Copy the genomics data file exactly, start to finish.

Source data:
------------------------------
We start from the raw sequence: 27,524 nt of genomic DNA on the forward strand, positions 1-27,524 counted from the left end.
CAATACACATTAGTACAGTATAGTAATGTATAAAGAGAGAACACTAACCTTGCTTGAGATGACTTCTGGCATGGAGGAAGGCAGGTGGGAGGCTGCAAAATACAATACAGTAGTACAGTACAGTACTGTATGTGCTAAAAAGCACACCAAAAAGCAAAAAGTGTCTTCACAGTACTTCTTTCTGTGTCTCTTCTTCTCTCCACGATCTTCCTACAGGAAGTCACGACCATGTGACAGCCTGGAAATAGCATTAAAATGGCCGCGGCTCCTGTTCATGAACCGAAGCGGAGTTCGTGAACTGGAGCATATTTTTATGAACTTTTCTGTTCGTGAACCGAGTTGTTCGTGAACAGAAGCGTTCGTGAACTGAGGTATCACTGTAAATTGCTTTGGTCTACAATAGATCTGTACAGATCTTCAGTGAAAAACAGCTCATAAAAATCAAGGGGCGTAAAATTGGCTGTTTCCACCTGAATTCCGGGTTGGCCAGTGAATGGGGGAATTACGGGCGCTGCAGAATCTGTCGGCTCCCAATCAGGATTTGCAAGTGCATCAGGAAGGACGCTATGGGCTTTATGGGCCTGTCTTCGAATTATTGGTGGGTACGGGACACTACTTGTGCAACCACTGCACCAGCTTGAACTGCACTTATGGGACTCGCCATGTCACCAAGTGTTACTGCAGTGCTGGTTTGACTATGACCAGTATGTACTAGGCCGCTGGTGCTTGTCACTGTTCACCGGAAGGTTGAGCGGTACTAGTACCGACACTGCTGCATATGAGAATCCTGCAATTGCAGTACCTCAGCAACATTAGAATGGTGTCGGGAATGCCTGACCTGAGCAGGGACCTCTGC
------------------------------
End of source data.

We start from the raw sequence: 27,524 nt of genomic DNA on the forward strand, positions 1-27,524 counted from the left end.
CAATACACATTAGTACAGTATAGTAATGTATAAAGAGAGAACACTAACCTTGCTTGAGATGACTTCTGGCATGGAGGAAGGCAGGTGGGAGGCTGCAAAATACAATACAGTAGTACAGTACAGTACTGTATGTGCTAAAAAGCACACCAAAAAGCAAAAAGTGTCTTCACAGTACTTCTTTCTGTGTCTCTTCTTCTCTCCACGATCTTCCTACAGGAAGTCACGACCATGTGACAGCCTGGAAATAGCATTAAAATGGCCGCGGCTCCTGTTCATGAACCGAAGCGGAGTTCGTGAACTGGAGCATATTTTTATGAACTTTTCTGTTCGTGAACCGAGTTGTTCGTGAACAGAAGCGTTCGTGAACTGAGGTATCACTGTAAATTGCTTTGGTCTACAATAGATCTGTACAGATCTTCAGTGAAAAACAGCTCATAAAAATCAAGGGGCGTAAAATTGGCTGTTTCCACCTGAATTCCGGGTTGGCCAGTGAATGGGGGAATTACGGGCGCTGCAGAATCTGTCGGCTCCCAATCAGGATTTGCAAGTGCATCAGGAAGGACGCTATGGGCTTTATGGGCCTGTCTTCGAATTATTGGTGGGTACGGGACACTACTTGTGCAACCACTGCACCAGCTTGAACTGCACTTATGGGACTCGCCATGTCACCAAGTGTTACTGCAGTGCTGGTTTGACTATGACCAGTATGTACTAGGCCGCTGGTGCTTGTCACTGTTCACCGGAAGGTTGAGCGGTACTAGTACCGACACTGCTGCATATGAGAATCCTGCAATTGCAGTACCTCAGCAACATTAGAATGGTGTCGGGAATGCCTGACCTGAGCAGGGACCTCTGC